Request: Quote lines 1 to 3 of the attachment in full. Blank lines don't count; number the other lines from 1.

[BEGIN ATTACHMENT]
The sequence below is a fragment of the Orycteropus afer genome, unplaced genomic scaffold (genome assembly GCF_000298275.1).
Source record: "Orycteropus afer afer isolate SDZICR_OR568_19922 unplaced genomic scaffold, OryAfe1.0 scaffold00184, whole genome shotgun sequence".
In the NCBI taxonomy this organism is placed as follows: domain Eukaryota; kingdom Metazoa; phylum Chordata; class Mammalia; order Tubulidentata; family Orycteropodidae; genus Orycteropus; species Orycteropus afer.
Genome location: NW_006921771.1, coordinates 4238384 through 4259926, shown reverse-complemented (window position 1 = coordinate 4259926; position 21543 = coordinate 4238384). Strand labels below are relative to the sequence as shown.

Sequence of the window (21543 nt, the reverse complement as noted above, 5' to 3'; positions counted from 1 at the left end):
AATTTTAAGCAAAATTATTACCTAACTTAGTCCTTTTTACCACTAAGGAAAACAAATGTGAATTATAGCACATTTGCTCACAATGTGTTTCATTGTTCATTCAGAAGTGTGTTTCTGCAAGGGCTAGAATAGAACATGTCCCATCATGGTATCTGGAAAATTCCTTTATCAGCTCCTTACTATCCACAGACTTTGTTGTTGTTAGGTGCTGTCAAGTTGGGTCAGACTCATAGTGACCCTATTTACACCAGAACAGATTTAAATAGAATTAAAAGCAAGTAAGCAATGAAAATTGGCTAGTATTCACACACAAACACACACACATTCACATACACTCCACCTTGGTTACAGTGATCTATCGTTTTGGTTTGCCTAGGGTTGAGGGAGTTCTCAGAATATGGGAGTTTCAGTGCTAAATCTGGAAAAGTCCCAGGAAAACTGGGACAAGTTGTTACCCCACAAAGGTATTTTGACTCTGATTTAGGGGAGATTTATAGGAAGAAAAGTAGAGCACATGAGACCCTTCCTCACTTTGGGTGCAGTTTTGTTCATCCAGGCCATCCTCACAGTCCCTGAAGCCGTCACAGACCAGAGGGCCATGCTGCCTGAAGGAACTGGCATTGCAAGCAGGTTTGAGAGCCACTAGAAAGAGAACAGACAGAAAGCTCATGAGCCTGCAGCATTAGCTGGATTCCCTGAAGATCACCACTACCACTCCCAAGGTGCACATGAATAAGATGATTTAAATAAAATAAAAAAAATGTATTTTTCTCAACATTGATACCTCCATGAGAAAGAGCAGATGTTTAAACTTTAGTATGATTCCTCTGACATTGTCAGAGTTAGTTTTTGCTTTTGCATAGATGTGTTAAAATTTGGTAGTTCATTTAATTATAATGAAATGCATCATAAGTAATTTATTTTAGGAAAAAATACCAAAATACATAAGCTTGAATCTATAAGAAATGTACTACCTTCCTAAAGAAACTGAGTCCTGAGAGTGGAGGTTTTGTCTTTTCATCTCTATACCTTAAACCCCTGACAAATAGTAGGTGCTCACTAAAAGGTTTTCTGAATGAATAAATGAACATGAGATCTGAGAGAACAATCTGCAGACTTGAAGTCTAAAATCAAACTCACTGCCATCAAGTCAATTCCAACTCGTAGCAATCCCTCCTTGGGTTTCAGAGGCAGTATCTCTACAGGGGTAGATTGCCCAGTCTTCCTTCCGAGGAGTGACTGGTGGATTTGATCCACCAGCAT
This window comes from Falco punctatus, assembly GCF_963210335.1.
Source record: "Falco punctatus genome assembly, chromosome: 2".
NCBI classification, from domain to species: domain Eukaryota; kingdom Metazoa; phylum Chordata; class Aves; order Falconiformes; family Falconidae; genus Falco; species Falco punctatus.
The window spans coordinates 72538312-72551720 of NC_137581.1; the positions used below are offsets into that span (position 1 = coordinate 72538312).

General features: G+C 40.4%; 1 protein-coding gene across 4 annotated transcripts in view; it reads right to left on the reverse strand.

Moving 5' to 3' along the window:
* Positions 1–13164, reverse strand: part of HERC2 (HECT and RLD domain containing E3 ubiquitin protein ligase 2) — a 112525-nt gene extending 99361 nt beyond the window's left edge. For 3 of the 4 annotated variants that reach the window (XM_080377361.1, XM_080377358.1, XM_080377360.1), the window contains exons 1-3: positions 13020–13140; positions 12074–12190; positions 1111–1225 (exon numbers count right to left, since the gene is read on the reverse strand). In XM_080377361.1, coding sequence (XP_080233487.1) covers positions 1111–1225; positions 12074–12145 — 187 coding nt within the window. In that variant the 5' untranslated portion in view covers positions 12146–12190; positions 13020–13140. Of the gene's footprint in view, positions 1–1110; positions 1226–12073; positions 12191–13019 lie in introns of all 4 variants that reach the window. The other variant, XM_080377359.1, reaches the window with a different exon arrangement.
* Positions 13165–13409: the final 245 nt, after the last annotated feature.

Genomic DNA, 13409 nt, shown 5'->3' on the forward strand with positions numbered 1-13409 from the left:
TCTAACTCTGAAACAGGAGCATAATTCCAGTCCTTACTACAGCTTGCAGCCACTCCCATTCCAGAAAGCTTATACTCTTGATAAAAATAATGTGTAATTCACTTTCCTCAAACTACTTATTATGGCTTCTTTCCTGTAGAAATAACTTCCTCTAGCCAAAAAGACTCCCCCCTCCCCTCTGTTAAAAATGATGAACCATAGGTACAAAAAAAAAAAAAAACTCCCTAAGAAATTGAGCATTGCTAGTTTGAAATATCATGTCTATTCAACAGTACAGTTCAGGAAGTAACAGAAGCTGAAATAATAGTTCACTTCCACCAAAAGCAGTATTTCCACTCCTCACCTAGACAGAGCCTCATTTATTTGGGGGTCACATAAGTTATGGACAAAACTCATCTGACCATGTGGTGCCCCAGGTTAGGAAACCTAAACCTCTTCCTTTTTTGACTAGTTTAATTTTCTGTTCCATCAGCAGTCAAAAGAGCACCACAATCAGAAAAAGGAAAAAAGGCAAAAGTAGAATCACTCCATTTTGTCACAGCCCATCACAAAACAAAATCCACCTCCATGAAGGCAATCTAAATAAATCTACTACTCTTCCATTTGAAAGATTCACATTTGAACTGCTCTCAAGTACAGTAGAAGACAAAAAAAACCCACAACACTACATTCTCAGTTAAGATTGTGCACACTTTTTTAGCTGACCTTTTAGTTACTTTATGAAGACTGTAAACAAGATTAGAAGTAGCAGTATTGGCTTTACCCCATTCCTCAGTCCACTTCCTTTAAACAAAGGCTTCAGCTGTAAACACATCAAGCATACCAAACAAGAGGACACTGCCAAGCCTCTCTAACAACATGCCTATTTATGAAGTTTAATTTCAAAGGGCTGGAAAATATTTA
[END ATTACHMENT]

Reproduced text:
The sequence below is a fragment of the Orycteropus afer genome, unplaced genomic scaffold (genome assembly GCF_000298275.1).
Source record: "Orycteropus afer afer isolate SDZICR_OR568_19922 unplaced genomic scaffold, OryAfe1.0 scaffold00184, whole genome shotgun sequence".
In the NCBI taxonomy this organism is placed as follows: domain Eukaryota; kingdom Metazoa; phylum Chordata; class Mammalia; order Tubulidentata; family Orycteropodidae; genus Orycteropus; species Orycteropus afer.